I think this type of blog by Aydrea Walden is a great way to begin a conversation about what racism looks like in 2012:
It’s as simple as this: “For each trailer, I note what white people get to do and what non-white people get to do.” Hint: most of the time, white people get to do loads of interesting stuff, while black people and people of colour get to do either nothing or very limited activities in the service of white people’s advancement in the film and/or as part of a stereotype. In other words, Hollywood fails again and again to even approach, let alone achieve, racial diversity both on-screen and behind the camera.
Another sort of diversity litmus test that I tend to apply in my viewing of trailers and movies is the The Bechdel Test, which offers a ‘passing’ grade to a movie if: 1) It has a least two [named] female characters 2) … who talk to one another 3) about something other than a man. Hint: way too many films fail this basic test.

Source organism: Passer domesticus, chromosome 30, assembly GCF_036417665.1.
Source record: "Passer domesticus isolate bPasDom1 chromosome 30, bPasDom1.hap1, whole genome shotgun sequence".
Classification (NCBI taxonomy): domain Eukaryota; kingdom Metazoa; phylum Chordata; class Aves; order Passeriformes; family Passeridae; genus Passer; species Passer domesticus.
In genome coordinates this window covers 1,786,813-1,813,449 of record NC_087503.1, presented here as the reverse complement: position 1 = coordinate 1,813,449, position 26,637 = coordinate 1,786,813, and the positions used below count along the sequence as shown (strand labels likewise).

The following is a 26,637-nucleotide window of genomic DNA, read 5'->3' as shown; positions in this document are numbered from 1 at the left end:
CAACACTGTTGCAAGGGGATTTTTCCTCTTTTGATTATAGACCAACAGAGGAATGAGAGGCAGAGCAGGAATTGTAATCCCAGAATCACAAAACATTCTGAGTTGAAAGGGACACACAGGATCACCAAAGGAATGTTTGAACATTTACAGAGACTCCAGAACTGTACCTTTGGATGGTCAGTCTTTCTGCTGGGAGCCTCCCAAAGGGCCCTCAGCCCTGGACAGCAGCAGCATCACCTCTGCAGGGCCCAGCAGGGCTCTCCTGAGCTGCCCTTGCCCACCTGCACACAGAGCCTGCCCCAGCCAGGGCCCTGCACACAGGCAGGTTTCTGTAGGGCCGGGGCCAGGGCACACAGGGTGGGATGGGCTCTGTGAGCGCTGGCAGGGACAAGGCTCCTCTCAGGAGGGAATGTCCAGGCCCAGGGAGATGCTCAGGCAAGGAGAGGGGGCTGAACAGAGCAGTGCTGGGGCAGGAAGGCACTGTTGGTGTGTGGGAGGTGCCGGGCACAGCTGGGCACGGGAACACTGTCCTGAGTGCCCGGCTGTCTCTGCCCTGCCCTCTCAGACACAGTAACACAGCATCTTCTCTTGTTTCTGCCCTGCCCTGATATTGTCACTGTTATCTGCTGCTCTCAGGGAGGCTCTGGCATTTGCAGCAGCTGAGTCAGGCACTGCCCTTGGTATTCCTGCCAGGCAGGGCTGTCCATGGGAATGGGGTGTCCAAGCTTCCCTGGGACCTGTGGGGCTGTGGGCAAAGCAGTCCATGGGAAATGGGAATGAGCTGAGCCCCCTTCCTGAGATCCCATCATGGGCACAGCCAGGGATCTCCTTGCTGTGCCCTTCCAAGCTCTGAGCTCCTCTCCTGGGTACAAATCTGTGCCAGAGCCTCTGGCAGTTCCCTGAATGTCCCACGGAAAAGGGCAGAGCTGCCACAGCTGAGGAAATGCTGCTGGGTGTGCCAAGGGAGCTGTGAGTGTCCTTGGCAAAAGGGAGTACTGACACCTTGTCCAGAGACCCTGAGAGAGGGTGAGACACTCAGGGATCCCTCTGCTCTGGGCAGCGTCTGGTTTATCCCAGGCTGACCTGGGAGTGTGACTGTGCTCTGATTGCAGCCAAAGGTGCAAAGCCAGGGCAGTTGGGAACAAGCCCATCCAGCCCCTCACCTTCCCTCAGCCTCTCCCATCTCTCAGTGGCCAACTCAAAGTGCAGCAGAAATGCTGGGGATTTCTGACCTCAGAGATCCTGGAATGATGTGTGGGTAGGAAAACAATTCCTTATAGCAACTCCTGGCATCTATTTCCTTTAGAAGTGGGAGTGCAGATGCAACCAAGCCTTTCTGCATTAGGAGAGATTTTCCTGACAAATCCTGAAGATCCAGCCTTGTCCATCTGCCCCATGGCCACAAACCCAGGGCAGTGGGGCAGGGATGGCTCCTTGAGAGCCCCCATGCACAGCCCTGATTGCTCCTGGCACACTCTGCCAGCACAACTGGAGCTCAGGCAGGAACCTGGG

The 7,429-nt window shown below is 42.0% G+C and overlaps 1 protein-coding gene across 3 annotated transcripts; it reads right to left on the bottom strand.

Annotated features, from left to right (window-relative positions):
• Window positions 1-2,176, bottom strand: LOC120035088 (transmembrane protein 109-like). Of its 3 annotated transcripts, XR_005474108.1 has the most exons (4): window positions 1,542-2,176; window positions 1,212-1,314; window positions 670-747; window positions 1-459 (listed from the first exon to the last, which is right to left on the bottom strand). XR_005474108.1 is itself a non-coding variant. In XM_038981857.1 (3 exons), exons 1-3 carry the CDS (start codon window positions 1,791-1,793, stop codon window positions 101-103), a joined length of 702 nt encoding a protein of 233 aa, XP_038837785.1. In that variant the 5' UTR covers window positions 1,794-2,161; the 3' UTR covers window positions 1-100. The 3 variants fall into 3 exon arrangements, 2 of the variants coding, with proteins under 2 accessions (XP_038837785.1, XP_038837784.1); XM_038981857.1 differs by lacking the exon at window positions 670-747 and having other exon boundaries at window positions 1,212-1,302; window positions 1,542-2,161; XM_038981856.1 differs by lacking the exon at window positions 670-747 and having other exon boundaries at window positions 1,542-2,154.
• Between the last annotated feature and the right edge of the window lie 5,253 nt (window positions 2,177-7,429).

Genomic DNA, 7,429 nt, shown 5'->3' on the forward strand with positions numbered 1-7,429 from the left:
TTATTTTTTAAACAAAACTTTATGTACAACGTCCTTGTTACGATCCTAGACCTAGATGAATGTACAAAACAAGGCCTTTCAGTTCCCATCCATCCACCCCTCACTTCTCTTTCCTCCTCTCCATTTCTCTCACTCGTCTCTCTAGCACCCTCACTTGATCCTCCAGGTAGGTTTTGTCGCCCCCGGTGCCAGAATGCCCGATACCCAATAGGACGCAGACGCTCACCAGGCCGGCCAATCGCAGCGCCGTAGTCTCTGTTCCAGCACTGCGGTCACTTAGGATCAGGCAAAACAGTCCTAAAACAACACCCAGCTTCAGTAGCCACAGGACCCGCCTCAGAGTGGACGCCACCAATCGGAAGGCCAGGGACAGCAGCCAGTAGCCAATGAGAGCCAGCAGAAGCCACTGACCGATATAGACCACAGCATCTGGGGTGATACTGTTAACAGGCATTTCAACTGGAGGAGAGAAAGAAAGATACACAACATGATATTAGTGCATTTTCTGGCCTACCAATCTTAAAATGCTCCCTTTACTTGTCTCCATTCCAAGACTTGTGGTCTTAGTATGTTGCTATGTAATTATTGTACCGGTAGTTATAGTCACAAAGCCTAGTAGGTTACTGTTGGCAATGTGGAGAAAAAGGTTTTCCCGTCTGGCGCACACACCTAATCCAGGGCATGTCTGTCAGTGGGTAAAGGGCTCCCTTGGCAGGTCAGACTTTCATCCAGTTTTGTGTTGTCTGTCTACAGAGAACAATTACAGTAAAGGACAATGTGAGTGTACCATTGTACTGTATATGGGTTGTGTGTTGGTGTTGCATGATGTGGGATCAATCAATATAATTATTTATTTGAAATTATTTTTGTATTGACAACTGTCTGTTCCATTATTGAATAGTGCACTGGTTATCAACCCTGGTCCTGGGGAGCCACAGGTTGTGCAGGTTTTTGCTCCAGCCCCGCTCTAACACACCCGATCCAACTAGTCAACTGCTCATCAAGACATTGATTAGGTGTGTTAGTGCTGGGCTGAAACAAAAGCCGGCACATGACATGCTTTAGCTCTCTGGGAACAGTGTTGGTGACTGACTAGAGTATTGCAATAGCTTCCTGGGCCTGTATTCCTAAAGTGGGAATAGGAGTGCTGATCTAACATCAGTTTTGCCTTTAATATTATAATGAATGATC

But of course, these tests are just a starting point for understanding mere presence vs. absence along race- and gender-lines. They are very crude measures—we’re not even talking about whether the story lines or characters are particularly nuanced. We can’t just evaluate the quantity and call it a day; we have to also evaluate the quality of the race and gender representation in films. You might say we need a mixed-methods approach…. For example, if the main protagonists or entire cast of a film is made up of people of colour, that doesn’t mean a passing grade overall. You then have to ask about the quality of the portrayals. It may well be that the film revolves around a stereotype you’ve seen before (e.g., black ghetto criminal), or a particular re-telling of a story (e.g., white saviour complex in Dances with Wolves, the Help, Blind Side). For a real intersectional approach, it’d be great to have a Trailer Trashing-Bechdel Test mashup… 2.0, where we also look at diversity (or lack thereof) in terms of sexuality, ablebodiedness, age, and many other categories of representation.